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Commissioner of Internal Revenue v. City Nat. Bank & Trust Co.

May 13, 1944

COMMISSIONER OF INTERNAL REVENUE
v.
CITY NAT. BANK & TRUST CO. ET AL.



On Petition to Review the Decision of the Tax Court of the United States.

Huxman

Before BRATTON, HUXMAN, and MURRAH, Circuit Judges.

HUXMAN, Circuit Judge.

The sole question presented by this appeal is whether the trust involved in this case is an "association" within the meaning of Section 901(a) of the Revenue Act of 1938, 26 U.S.C.A. Int. Rev. Code, ยง 3797(a). The same question involving the same trust was before us in Hamilton Depositors Corporation v. Nicholas, 10 Cir., 111 F.2d 385, and we there answered the question in the affirmative. This appeal comes to us from the United States Tax Court. It refused to follow our decision in the Nicholas case, supra, and concluded that the trust was not such an association. It based its decision upon Commissioner v. Chase National Bank, 2 Cir., 122 F.2d 540, 144 A.L.R. 1043. It concluded that there was an irreconcilable conflict between our decision in the Nicholas case and the decision by the Second Circuit. Even if the two cases are distinguishable, there can be no criticism upon the tax court for its failure to follow our decision if it is of a contrary view, for the Nicholas case is not res judicata here. See United States v. Nunnally Investment Co., 316 U.S. 258, 62 S. Ct. 1064, 86 L. Ed. 1455, 140 A.L.R. 792.

There is no uncertainty in the principles of law which must guide us in our consideration of this question. They are spelled out clearly and definitely by the Supreme Court in Morrissey v. Commissioner, 296 U.S. 344, 56 S. Ct. 289, 290, 80 L. Ed. 263. The difficulty, as always, comes when we apply principles of law to a given state of facts.Under the decision of the Supreme Court in the Morrissey case, the decisive factor is whether the trust is an orthodox or pure trust as distinguished from a business trust or association. The court states:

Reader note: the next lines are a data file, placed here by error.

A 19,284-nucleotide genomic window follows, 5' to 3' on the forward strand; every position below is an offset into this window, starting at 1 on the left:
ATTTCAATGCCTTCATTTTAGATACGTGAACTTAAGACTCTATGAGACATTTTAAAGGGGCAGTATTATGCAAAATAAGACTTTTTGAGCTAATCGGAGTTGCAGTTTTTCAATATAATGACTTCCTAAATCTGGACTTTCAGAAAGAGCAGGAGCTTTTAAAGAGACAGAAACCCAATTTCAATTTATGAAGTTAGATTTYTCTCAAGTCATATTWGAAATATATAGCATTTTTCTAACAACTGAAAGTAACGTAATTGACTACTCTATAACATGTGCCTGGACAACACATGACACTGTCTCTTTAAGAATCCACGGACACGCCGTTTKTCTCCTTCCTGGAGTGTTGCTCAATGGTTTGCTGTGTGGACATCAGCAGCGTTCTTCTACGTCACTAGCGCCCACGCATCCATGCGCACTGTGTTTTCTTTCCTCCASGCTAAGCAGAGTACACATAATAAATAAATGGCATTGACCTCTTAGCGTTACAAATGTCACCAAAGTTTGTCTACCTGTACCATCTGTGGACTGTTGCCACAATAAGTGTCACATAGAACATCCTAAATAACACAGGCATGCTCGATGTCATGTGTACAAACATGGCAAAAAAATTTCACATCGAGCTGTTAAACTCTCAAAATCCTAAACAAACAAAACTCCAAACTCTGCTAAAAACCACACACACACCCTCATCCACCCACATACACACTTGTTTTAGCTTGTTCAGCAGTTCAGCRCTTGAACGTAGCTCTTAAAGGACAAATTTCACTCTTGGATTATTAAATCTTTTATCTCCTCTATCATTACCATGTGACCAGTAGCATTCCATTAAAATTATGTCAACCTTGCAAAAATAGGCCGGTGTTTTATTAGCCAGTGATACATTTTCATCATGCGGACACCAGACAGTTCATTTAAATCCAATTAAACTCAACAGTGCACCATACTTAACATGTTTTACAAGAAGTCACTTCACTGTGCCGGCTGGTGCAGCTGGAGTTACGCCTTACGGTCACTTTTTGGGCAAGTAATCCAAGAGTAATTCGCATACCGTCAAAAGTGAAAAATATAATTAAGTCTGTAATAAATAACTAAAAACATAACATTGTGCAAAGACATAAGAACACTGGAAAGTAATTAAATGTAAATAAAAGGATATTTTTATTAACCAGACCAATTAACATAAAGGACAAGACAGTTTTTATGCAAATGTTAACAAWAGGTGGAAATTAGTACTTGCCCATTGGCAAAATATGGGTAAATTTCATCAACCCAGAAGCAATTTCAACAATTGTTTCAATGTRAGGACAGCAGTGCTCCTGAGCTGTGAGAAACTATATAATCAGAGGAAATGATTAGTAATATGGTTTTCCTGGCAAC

"We granted certiorari because of a conflict of decisions as to the distinction between an 'association' and a 'pure trust.'"

The court emphasizes that the trusts that are outside the definition of an association are ordinary trusts, whether created by will, deed or declaration, and are such trusts in which particular property is conveyed to a trustee, or is to be held by the settlor, in a specific trust for the benefit of named or described persons. It is pointed out that in such trusts the beneficiaries do not ordinarily plan a common enterprise or enter into a combination for the conduct of a business enterprise. Pages 356, 357, of 296 U.S., pages 294, 295 of 56 S. Ct., 80 L. Ed. 263. The same distinction between pure trusts and business trusts is made by the Ninth Circuit in Porter v. Commissioner, 130 F.2d 276, 280,where the court said:

"'A trust does not engage in business, for purposes of the tax, if its sole or principal object and activities are: (1) preservation of specified property; (2) liquidation of a trust estate; (3) distribution of income derived from another source. * * * '"